Take an ordinary magic square and imagine that the number in each cell denotes its altitude above some common underlying plane. And now suppose that it begins to rain, with an equal amount of water falling onto each cell. What happens? In the square at left, the water cascades from square 25 down to square 21, and thence down to 10, 7, 2, and into space; because there are no “lowlands” on this landscape, no water is retained. (Water flows orthogonally, not diagonally, and it pours freely over the edges of the square.)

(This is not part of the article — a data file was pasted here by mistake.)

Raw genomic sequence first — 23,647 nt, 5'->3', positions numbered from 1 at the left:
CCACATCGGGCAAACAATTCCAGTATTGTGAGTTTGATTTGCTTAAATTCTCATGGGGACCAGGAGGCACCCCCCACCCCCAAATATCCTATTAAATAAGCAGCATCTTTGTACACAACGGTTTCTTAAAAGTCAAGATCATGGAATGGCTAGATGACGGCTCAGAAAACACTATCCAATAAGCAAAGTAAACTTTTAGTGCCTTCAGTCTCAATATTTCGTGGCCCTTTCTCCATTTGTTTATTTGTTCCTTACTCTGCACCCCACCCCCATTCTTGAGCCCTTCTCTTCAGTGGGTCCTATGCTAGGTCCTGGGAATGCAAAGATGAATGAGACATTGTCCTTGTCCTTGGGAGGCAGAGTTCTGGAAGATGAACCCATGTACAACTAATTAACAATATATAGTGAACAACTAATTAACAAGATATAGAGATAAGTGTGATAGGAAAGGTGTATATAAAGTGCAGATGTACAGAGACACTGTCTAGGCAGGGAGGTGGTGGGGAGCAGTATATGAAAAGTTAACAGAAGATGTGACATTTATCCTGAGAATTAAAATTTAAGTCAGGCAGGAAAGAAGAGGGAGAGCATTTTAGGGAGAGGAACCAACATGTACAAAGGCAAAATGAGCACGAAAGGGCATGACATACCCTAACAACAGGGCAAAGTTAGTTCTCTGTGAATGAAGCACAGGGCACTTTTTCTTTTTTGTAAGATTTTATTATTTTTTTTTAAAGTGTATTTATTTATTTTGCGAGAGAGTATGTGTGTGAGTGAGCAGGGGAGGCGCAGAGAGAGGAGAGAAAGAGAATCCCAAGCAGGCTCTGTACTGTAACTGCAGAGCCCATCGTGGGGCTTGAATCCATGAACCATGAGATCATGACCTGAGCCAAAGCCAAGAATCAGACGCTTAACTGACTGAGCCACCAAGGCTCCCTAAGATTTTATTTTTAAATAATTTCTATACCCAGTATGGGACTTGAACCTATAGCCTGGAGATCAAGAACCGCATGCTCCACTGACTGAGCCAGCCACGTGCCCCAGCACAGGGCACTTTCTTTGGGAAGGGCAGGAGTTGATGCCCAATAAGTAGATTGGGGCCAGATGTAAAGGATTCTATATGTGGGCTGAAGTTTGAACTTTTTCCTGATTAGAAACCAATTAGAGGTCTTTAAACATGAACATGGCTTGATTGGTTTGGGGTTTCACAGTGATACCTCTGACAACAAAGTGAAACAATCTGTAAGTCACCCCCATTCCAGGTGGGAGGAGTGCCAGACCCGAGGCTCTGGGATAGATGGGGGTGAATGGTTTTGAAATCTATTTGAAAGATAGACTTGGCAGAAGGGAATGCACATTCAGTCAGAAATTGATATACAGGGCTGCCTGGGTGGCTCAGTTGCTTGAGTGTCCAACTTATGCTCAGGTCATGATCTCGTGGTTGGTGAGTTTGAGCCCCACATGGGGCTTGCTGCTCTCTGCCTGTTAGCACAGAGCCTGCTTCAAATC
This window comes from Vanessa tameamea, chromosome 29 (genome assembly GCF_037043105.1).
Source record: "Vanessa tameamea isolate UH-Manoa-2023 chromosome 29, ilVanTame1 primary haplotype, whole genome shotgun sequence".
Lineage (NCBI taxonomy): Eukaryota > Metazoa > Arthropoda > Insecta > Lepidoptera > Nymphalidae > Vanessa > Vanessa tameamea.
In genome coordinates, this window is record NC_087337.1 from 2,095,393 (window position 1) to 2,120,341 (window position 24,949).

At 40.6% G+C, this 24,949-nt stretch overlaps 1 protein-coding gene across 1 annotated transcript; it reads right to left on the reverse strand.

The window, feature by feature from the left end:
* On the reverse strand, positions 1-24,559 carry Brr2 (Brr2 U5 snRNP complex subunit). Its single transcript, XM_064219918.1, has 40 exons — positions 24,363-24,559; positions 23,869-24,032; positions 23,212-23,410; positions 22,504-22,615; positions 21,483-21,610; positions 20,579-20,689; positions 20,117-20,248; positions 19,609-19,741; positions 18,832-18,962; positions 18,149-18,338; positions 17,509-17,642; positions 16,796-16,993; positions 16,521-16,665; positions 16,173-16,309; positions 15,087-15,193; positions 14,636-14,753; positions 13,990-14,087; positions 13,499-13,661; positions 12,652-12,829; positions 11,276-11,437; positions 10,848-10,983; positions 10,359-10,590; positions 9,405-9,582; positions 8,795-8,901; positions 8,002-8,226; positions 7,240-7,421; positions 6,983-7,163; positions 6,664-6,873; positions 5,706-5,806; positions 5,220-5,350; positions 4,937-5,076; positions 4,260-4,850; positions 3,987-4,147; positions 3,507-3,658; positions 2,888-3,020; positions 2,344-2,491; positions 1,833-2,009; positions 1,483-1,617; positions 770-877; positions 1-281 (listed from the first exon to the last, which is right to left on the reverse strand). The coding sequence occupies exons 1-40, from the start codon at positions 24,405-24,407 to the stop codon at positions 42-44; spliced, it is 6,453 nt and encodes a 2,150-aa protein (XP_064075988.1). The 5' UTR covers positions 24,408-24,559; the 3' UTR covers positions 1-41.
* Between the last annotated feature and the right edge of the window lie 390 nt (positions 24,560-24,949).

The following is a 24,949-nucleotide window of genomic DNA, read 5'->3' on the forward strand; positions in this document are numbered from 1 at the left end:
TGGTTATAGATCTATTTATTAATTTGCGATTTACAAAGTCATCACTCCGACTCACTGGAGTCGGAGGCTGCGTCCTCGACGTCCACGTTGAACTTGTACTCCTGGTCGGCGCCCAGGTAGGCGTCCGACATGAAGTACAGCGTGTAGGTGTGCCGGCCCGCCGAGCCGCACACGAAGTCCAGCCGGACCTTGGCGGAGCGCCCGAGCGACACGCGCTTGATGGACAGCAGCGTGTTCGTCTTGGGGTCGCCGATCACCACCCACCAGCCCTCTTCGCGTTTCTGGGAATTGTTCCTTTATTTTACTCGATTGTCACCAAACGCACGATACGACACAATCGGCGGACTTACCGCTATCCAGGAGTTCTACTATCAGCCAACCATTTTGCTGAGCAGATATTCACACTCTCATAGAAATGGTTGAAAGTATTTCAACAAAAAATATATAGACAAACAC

By contrast, in the square on the right a “pond” forms that contains 69 cubic units of water — as it happens, the largest possible pond on a 5×5 square.
With the aid of computers, these imaginary landscapes can be “terraformed” into surprisingly detailed shapes. Craig Knecht, who proposed this area of study in 2007, created this 25×25 square in 2012:
Next year will mark the 500th anniversary of the famously fertile magic square in Albrecht Dürer’s 1514 engraving Melancholia — a fact that Knecht has commemorated in the shape of the ponds on the 14×14 square at right.